Posted on 05/09/2019 at 12:50 PM by John Lande
Ever since the New York Department of Financial Services (“NYDFS”) enacted its cybersecurity regulation for financial institutions and related organizations, other states have started to enact cybersecurity regulations of their own. South Carolina became the latest state to enact a version of the National Association of Insurance Commissioners (“NAIC”) model cybersecurity law, which is based on the NYDFS regulation.
The model NAIC law applies to organizations that are required to comply with state insurance laws. This would typically include insurance agencies and brokerages that do business in a particular state. Under the model law, these organizations are required to develop an information security program to mitigate the risk of a cybersecurity incident. That program must include:
- Conducting routine risk assessments to determine the organization’s internal and external vulnerabilities, taking into consideration the likelihood of a particular kind of incident;
- Assessing and developing policies designed to mitigate a particular vulnerability;
- Training employees to help them identify particular risks and how to avoid them; and
- Implementing other safeguards to mitigate identified risks.
This framework is nothing new for organizations that have already recognized that cybersecurity is a significant source of risk. Many regulations and guidance already recommend or require a risk assessment. What might be new for many organizations, however, is the NAIC model law’s recommendation of specific practices to consider implementing, such as:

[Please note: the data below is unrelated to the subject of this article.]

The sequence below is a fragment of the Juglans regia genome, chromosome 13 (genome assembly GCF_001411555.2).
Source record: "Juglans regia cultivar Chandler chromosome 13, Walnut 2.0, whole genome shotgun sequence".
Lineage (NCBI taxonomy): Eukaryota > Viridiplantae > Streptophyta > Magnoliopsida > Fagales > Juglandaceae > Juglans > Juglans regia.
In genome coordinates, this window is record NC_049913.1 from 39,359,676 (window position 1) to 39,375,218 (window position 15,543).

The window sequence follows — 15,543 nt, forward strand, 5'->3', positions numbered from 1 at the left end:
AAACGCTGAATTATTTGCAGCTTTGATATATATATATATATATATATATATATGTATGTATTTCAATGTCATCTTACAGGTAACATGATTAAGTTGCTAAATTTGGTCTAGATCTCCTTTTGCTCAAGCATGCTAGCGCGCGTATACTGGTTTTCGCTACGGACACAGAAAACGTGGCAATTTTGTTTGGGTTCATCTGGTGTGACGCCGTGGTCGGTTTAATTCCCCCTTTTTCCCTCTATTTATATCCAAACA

- Placing access controls on certain systems and data, and limiting employee access to certain systems and data;
- Identifying and limiting the number of devices that can access core systems;
- Restricting physical access to certain systems;
- Encrypting sensitive nonpublic information;
- Adopting secure development practices for in-house technology and applications;
- Updating systems to comply with the information security program;
- Implementing controls like multi-factor authentication to verify user identities;
- Regularly test systems to determine whether they actually deter attempted intrusions;
- Verifying that audit trails are maintained by internal systems;
- Preparing backups to mitigate risk of loss from natural disasters; and
- Developing procedures for the disposal of nonpublic information.
Overall, NAIC’s model law is similar to cybersecurity guidance issued by many other regulators. This blog recently covered some of the common cybersecurity themes that cut across all industries.
Organizations of all kinds should pay close attention to the NAIC model law, and others like it, because the increasing pace of cybersecurity incidents shows no signs of slowing down. Organizations should consider whether compliance with something like the NAIC model law can assist their cybersecurity preparedness, even if the organization is in a different industry. Odds are good that eventually most organizations will have to comply with a cybersecurity regulation of some kind, so it makes sense for organizations to work with knowledgeable professionals to stay ahead of the curve.
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